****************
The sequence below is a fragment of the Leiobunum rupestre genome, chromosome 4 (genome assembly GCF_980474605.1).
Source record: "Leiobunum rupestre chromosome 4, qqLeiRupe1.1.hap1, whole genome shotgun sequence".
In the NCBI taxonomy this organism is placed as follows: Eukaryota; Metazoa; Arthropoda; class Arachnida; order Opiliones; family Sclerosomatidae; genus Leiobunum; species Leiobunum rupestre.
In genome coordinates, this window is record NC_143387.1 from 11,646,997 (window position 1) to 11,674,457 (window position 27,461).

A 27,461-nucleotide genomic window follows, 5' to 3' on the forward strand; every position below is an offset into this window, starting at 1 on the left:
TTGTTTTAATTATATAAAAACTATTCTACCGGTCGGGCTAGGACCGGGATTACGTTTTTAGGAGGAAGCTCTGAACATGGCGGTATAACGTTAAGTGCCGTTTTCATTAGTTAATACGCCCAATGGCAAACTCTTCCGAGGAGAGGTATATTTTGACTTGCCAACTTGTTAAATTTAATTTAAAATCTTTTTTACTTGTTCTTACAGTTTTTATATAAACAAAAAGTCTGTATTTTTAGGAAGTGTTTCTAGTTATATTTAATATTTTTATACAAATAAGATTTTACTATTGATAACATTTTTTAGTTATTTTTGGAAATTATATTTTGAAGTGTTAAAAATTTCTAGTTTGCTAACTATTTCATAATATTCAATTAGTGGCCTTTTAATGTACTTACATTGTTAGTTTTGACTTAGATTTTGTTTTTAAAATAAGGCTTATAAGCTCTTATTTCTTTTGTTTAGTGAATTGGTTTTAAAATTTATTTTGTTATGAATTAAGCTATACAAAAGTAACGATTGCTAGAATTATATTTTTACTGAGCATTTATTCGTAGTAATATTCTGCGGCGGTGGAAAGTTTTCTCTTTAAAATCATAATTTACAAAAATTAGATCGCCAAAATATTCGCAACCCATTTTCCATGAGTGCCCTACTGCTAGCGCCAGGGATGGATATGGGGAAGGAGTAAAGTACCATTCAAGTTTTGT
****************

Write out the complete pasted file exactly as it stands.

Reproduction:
The sequence below is a fragment of the Leiobunum rupestre genome, chromosome 4 (genome assembly GCF_980474605.1).
Source record: "Leiobunum rupestre chromosome 4, qqLeiRupe1.1.hap1, whole genome shotgun sequence".
In the NCBI taxonomy this organism is placed as follows: Eukaryota; Metazoa; Arthropoda; class Arachnida; order Opiliones; family Sclerosomatidae; genus Leiobunum; species Leiobunum rupestre.
In genome coordinates, this window is record NC_143387.1 from 11,646,997 (window position 1) to 11,674,457 (window position 27,461).

A 27,461-nucleotide genomic window follows, 5' to 3' on the forward strand; every position below is an offset into this window, starting at 1 on the left:
TTGTTTTAATTATATAAAAACTATTCTACCGGTCGGGCTAGGACCGGGATTACGTTTTTAGGAGGAAGCTCTGAACATGGCGGTATAACGTTAAGTGCCGTTTTCATTAGTTAATACGCCCAATGGCAAACTCTTCCGAGGAGAGGTATATTTTGACTTGCCAACTTGTTAAATTTAATTTAAAATCTTTTTTACTTGTTCTTACAGTTTTTATATAAACAAAAAGTCTGTATTTTTAGGAAGTGTTTCTAGTTATATTTAATATTTTTATACAAATAAGATTTTACTATTGATAACATTTTTTAGTTATTTTTGGAAATTATATTTTGAAGTGTTAAAAATTTCTAGTTTGCTAACTATTTCATAATATTCAATTAGTGGCCTTTTAATGTACTTACATTGTTAGTTTTGACTTAGATTTTGTTTTTAAAATAAGGCTTATAAGCTCTTATTTCTTTTGTTTAGTGAATTGGTTTTAAAATTTATTTTGTTATGAATTAAGCTATACAAAAGTAACGATTGCTAGAATTATATTTTTACTGAGCATTTATTCGTAGTAATATTCTGCGGCGGTGGAAAGTTTTCTCTTTAAAATCATAATTTACAAAAATTAGATCGCCAAAATATTCGCAACCCATTTTCCATGAGTGCCCTACTGCTAGCGCCAGGGATGGATATGGGGAAGGAGTAAAGTACCATTCAAGTTTTGT